The Best Chess Movies Of All Time

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The game of chess is often described as a metaphor for life. So, if that’s the case, it makes perfect sense that chess pops up in movies pretty frequently. There are not many strategy board games that can compete for chess in number of movie appearances, let alone movies based around the game itself.

Trying to name the absolute “best” movie of all time involving chess is difficult. There are a handful of movies though that stand out above the rest. Here is a look at five of the top chess movies ever released.

Queen of Katwe

This movie just released a couple years ago, so not everyone will agree with this being listed as an all-timer. The non-fiction book by Tim Crothers was a best seller though, and the movie delivered. It tells the story of Phiona Mutesi, a Ugandan girl raised in the slums. After being introduced to chess by chance, she quickly rises up the ranks by discovering her natural knack for the game.

What makes this movie stand out is, although it has an often used “started from nothing, turned into something” plot line, it doesn’t exaggerate. The struggle is authentic. It might sound very fairytale, but let’s just say the ending is not what is expected. While she has success as a chess player, it doesn’t come without failure.

The acting is great across the board. Madina Nalwanga, the girl who plays 10-year old Phiona, did a particularly great job. Chess movies might not be in their peak right now, but it is the strongest release in the last few years. The book is also a great read too and gets into a bit more detail on the full struggle Phiona and her family goes through.

Magnus

This documentary is also pretty new, releasing in 2016. This is the best way to really learn about Norwegian chess prodigy Magnus Carlsen. He is still under 30 years old, but he became a grandmaster at age 13, and by 2014, he achieved a peak rating of 2882 (highest ever).

The story of Magnus is incomplete, simply because he still has a life of chess ahead of him. What makes this documentary great though is that it focuses a lot on how he got to where he is. He was extremely aggressive as a chess player early in his career, but he has toned it down as he matures.

This is a great movie to check out for the younger generation, because he can serve as inspiration. Since it is a documentary, a lot of people who aren’t into chess might not really get a ton out of it. Carlsen is an interesting story, but he doesn’t have the crossover appeal of say, Bobby Fischer. He simply goes about his business and dominates, especially in the middlegame.

We will probably get a few more films on Magnus Carlsen in the future, but this 2016 entry is certainly a great start. It will be interesting to see how long his reign lasts. He is a guy who doesn’t seem to be slowing down any time soon.
Pawn Sacrifice

The name Bobby Fischer might be linked with a movie lower on this list, but the 2014 biographical drama film, Pawn Sacrifice, is centered around his story. Fischer is one of the most well known chess grandmasters of all-time, and the movie focuses on his matches during the Cold War against his Soviet Union rivals. The big match in Pawn Sacrifice is the 1972 World Chess Championship match vs. Boris Spassky.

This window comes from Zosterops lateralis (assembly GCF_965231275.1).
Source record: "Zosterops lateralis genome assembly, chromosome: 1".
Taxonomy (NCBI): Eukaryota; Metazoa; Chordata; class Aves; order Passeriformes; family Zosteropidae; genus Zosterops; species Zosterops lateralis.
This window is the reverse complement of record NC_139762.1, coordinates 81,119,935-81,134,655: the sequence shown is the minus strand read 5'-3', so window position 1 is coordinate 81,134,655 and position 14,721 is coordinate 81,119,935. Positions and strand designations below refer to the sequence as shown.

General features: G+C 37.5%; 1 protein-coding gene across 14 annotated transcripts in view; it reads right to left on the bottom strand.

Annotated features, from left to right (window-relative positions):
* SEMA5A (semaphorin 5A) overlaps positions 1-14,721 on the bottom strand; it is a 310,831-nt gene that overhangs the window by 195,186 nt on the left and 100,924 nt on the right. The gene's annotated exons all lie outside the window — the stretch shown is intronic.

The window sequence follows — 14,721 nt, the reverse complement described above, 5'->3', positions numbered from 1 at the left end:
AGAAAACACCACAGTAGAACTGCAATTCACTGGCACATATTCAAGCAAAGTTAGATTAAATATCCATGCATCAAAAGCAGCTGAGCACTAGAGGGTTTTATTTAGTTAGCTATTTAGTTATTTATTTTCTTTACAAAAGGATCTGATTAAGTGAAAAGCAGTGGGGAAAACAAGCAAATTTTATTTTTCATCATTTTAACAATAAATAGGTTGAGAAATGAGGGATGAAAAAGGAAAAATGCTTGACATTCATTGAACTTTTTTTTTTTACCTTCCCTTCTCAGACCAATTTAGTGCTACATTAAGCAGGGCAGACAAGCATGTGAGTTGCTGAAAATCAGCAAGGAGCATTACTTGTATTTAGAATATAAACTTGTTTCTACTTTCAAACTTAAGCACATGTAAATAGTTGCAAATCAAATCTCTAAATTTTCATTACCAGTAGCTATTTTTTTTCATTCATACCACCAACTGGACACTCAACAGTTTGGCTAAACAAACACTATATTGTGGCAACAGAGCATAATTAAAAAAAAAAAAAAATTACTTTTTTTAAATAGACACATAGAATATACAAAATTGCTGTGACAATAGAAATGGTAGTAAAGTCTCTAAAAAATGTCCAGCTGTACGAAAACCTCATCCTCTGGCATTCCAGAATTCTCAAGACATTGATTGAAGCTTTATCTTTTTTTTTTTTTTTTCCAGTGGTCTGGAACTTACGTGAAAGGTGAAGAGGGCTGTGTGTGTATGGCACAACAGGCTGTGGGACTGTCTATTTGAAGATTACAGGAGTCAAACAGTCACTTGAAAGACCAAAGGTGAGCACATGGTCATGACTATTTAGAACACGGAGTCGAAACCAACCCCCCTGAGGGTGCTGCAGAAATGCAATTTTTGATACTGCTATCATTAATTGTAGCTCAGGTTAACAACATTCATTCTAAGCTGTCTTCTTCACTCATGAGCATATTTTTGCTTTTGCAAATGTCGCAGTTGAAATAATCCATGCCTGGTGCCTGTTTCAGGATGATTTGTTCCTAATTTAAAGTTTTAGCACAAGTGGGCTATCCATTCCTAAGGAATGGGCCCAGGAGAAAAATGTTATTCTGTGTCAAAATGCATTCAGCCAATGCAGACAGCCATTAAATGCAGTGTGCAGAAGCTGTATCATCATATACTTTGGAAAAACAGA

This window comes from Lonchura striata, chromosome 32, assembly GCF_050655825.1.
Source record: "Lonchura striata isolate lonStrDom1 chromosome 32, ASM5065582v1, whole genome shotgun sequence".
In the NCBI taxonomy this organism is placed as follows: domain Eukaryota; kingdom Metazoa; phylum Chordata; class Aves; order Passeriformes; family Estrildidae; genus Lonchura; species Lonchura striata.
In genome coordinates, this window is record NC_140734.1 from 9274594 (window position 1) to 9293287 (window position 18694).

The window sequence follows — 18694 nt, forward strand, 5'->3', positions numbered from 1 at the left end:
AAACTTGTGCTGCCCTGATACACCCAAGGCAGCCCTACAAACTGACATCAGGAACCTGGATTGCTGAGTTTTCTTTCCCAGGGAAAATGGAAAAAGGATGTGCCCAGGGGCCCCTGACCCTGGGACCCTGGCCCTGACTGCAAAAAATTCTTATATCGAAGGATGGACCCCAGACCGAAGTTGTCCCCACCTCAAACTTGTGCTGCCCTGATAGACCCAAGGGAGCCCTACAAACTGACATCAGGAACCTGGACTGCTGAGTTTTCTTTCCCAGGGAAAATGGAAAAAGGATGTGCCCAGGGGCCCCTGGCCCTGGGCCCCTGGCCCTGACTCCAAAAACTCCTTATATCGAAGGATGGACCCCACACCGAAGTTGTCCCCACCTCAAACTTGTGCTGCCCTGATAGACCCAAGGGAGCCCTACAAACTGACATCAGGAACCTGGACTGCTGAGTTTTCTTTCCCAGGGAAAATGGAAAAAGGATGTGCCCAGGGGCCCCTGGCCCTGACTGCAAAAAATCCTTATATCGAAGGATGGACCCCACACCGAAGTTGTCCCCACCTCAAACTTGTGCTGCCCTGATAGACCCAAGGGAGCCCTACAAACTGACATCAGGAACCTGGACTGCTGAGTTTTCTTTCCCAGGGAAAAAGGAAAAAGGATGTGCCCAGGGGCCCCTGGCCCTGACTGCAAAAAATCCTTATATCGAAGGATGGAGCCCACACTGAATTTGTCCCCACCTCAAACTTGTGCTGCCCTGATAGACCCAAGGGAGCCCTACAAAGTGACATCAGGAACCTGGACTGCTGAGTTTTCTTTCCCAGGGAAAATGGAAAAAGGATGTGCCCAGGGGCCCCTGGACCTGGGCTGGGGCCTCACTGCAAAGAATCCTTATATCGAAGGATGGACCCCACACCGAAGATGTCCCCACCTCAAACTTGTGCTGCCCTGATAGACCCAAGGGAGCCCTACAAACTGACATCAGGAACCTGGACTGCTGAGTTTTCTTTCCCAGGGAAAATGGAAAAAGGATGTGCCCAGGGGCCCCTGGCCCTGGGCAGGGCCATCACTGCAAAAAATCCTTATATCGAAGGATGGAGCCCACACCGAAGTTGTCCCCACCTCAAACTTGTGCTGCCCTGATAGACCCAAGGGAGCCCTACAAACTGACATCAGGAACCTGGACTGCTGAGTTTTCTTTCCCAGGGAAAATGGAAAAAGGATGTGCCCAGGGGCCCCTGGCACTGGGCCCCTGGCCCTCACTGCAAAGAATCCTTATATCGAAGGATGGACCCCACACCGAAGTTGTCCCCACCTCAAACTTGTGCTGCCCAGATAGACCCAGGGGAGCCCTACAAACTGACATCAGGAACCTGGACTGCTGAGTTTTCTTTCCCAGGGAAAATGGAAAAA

Chess became an obsession for Fischer at a young age, when he began to focus on simply becoming the best to ever play. The movie highlights his weird behavior at times, to say the least. From tearing up a hotel room in the beginning of the movie to quitting tournaments and giving up chess altogether at times, his struggles individually play a big part in the story.

Tobey Maguire does a great job bring Fischer to life. The supporting cast also really made this a must see for any person who likes chess. Those who were actually there feel like the movie is not accurate, but this is Hollywood, right?

Game Over: Kasparov and the Machine

For a true chess documentary, it is hard to find a better one to start with than Game Over: Kasparov and the Machine. Released in 2003, the movie is about Garry Kasparov facing off against IBM’s Deep Blue in 1997. The documentary is informative and well shot, giving viewers a unique look from the perspective of Kasparov.

It was very interesting to see Kasparov, who at the time was the highest rated chess player ever, really struggle thoughout the rematch with the computer. After dismantling Deep Blue in 1996, IBM came back with a stronger opponent for the six game rematch.

From psychological games to allegations of cheating, seeing the best of the best struggle against artificial intelligent was never really seen before this 2003 was released. Computers have evolved a lot since then, but it is still the standard for true chess documentaries because it was so historic.

Searching For Bobby Fischer

This might be the most cliche chess movie of all-time, but it’s still entertaining for all levels of chess players. The 1993 classic tells the story of a rising chess prodigy named Joshua Waitzkin and his quest to win at any price while having two very different coaches guide him. The movie certainly has crossover appeal, since chess lovers and movie lovers have rated the film highly.

Big name actors made this a popular movie even outside the chess world, and it was nominated for Best Cinematography at the 66th Academy Awards. It might be showing its age a little, but it still holds up.

As good as the movie is, the consensus has always been that the book was better. It is based a lot more on truth, since it was written by Waitzkin’s father, Fred. Every chess player should find an opportunity to check out both.

 

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